It's not always smooth sailing when it comes to navigating the hormonal seas we find ourselves in before and after menopause! The lack of education provided about the peri-post menopause, alongside outdated beliefs surrounding treatment options, mean that many women aren't receiving the support they need.
I think it's important that women have informative and trustworthy resources to rely upon as they enter this phase of their lives. Your GP should be your first port of call for any health issues you are experiencing but it can also be helpful to know that you aren't alone and to have a resource library of additional information to refer to. I have pulled together some key information and a number of invaluable links for you below.
Many women find themselves experiencing an array of symptoms in their midlife years which they struggle to explain. Often women don't realise that these symptoms are related to their naturally changing hormone levels and so look to other explanations for what they are experiencing.
If you are in (or approaching) your 40s and experiencing any of these symptoms then it may be that you are in peri-menopause. This is completely normal, and not something to be alarmed by. Peri-menopause is the period which comes before the menopause. It typically starts in your 40s, although it can happen earlier, and spans several years . During this period, your estrogen, progesterone and testosterone hormone levels are fluctuating and declining. Eventually this period culminates with your ovaries ceasing to ovulate (releasing eggs) .
12 months after your last period, you are said to have 'reached menopause'. From this day onwards you will be post-menopausal. The average age at which a woman reaches menopause in the UK is 51. Some women will experience early menopause - more accurately known as premature ovarian insufficiency. This is when a woman's periods stop before the age of 40. It can happen naturally or as a result of some treatments and surgery.
Peri-post menopause symptoms can have a significant impact upon your life. These will vary in type, severity and duration for each woman, but there are ways to alleviate your symptoms, through lifestyle changes (like exercise and nutrition) and treatments like Hormone Therapy. Please don't suffer in silence - go and see your GP or use the directory on the right to find a menopause specialist in your area.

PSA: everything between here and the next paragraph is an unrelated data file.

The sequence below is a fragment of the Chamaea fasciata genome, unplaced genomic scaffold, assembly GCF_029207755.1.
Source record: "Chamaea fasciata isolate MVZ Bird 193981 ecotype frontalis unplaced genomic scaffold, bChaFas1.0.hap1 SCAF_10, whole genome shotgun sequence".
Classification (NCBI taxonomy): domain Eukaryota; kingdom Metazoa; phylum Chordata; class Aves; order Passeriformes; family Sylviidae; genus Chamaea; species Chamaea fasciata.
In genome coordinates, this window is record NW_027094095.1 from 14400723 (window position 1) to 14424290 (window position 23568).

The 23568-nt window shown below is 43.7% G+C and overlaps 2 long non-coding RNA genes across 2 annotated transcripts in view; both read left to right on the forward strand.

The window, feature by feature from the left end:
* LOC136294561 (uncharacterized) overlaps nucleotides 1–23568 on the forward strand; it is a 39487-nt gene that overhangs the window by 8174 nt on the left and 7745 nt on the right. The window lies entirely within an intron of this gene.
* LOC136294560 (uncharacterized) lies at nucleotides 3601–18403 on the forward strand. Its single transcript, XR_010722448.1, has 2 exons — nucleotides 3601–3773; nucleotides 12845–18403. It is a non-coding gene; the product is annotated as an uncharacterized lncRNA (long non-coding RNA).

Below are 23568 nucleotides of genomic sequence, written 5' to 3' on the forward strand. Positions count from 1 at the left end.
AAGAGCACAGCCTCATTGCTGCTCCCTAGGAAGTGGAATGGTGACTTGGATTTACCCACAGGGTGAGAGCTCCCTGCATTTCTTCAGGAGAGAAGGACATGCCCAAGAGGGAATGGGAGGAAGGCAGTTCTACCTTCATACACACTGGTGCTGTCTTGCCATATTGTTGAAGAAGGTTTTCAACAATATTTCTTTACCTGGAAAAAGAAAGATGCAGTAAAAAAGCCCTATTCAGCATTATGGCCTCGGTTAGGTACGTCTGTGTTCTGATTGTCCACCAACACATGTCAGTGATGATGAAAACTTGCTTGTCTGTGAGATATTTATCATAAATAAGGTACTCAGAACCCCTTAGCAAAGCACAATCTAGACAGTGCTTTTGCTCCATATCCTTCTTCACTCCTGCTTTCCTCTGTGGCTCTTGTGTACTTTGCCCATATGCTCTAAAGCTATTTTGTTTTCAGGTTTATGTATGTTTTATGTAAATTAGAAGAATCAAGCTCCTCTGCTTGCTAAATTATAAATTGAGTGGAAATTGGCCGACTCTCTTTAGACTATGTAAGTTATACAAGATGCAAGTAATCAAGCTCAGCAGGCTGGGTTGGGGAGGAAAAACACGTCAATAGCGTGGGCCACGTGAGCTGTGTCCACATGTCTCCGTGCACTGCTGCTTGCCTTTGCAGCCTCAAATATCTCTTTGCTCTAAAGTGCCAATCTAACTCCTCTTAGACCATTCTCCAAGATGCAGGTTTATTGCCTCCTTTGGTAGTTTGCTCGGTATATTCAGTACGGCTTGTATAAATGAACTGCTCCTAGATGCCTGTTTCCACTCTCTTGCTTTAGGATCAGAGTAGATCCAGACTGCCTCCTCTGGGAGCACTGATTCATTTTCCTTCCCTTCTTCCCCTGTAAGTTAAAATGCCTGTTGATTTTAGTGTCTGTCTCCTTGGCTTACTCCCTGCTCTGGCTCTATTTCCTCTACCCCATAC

The Balance website and app were founded by Dr Louise Newson - one of the UK's leading experts in menopause. The website provides a useful Q&A function, links to articles and podcasts. It also details the Balance App which allows you to track your peri-post menopause symptoms on your phone. The data from the app can then be downloaded to share with your GP.
Menopauseandme.co.uk is a great all round resource library, providing information, explanations and useful links.
With All Due Respect! Podcast by Amanda Thebe - Amanda Thebe is known as a menopause guru in fitness circles, and is one of my favourite no-nonsense menopause experts when it comes to telling it how it is in her fantastic podcast.
The Dr Louise Newson Podcast - Leading menopause expert and GP, Dr Louise Newson, hosts this informative podcast, helping peri-post menopausal women to receive unbiased, evidence-based, and holistic advice.
The Power Years Project Podcast by Jenny Burrell - This exceptional podcast series is produced by Midlife Transition Coach and owner of Burrell Education - Jenny Burrell. A truly inspirational listen! Burrell Education is one of the most highly regarded women's health educators in the UK.
Ben Coomber Radio Podcast #592 - This podcast unites three of my favourite fitness and nutrition experts - Amanda Thebe, Ben Coomber and Tom Bainbridge. It's an honest and deep dive in to fitness, nutrition and weight change during the menopause.
Abby Langer has written a wonderful blog on her own experience of peri-menopause. Abby Langer is a Canadian Dietician who uses an evidence based approach to analyse the pros and cons of different diets and to debunk the nutrition myths popularised by the media. As a menopausal woman herself she provides an invaluable voice when it comes to nutrition post 40.